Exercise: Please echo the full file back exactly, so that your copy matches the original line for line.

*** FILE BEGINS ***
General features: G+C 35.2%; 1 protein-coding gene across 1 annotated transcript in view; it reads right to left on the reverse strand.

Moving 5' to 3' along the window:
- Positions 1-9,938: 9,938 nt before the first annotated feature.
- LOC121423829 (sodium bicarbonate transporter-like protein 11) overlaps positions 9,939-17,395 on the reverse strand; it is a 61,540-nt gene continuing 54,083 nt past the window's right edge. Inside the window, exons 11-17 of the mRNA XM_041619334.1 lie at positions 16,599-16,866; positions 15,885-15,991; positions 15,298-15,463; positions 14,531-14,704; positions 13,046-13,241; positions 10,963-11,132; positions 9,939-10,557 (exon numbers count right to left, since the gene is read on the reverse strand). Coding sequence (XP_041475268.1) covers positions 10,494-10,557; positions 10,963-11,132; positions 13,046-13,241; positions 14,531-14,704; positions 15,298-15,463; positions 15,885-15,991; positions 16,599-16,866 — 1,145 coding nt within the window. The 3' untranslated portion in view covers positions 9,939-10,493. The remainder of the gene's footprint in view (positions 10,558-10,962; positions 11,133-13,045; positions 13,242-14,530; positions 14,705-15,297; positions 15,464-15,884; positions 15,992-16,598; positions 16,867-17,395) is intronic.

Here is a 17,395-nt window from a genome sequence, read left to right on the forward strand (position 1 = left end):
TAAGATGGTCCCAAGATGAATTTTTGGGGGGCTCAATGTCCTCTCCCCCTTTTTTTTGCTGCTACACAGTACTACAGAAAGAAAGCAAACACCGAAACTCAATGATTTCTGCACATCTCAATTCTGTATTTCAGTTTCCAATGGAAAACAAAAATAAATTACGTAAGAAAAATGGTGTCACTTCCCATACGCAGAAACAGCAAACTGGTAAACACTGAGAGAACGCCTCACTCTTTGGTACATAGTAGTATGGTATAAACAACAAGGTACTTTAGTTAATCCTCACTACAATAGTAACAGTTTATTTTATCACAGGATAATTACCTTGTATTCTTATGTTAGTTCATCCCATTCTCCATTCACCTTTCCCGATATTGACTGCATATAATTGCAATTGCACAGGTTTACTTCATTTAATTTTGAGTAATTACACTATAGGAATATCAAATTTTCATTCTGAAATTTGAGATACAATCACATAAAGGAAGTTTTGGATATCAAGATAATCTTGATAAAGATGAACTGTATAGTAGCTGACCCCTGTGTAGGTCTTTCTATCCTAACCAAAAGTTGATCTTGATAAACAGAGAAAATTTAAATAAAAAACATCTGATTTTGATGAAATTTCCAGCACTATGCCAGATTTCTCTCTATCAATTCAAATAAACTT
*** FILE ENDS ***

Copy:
General features: G+C 35.2%; 1 protein-coding gene across 1 annotated transcript in view; it reads right to left on the reverse strand.

Moving 5' to 3' along the window:
- Positions 1-9,938: 9,938 nt before the first annotated feature.
- LOC121423829 (sodium bicarbonate transporter-like protein 11) overlaps positions 9,939-17,395 on the reverse strand; it is a 61,540-nt gene continuing 54,083 nt past the window's right edge. Inside the window, exons 11-17 of the mRNA XM_041619334.1 lie at positions 16,599-16,866; positions 15,885-15,991; positions 15,298-15,463; positions 14,531-14,704; positions 13,046-13,241; positions 10,963-11,132; positions 9,939-10,557 (exon numbers count right to left, since the gene is read on the reverse strand). Coding sequence (XP_041475268.1) covers positions 10,494-10,557; positions 10,963-11,132; positions 13,046-13,241; positions 14,531-14,704; positions 15,298-15,463; positions 15,885-15,991; positions 16,599-16,866 — 1,145 coding nt within the window. The 3' untranslated portion in view covers positions 9,939-10,493. The remainder of the gene's footprint in view (positions 10,558-10,962; positions 11,133-13,045; positions 13,242-14,530; positions 14,705-15,297; positions 15,464-15,884; positions 15,992-16,598; positions 16,867-17,395) is intronic.

Here is a 17,395-nt window from a genome sequence, read left to right on the forward strand (position 1 = left end):
TAAGATGGTCCCAAGATGAATTTTTGGGGGGCTCAATGTCCTCTCCCCCTTTTTTTTGCTGCTACACAGTACTACAGAAAGAAAGCAAACACCGAAACTCAATGATTTCTGCACATCTCAATTCTGTATTTCAGTTTCCAATGGAAAACAAAAATAAATTACGTAAGAAAAATGGTGTCACTTCCCATACGCAGAAACAGCAAACTGGTAAACACTGAGAGAACGCCTCACTCTTTGGTACATAGTAGTATGGTATAAACAACAAGGTACTTTAGTTAATCCTCACTACAATAGTAACAGTTTATTTTATCACAGGATAATTACCTTGTATTCTTATGTTAGTTCATCCCATTCTCCATTCACCTTTCCCGATATTGACTGCATATAATTGCAATTGCACAGGTTTACTTCATTTAATTTTGAGTAATTACACTATAGGAATATCAAATTTTCATTCTGAAATTTGAGATACAATCACATAAAGGAAGTTTTGGATATCAAGATAATCTTGATAAAGATGAACTGTATAGTAGCTGACCCCTGTGTAGGTCTTTCTATCCTAACCAAAAGTTGATCTTGATAAACAGAGAAAATTTAAATAAAAAACATCTGATTTTGATGAAATTTCCAGCACTATGCCAGATTTCTCTCTATCAATTCAAATAAACTT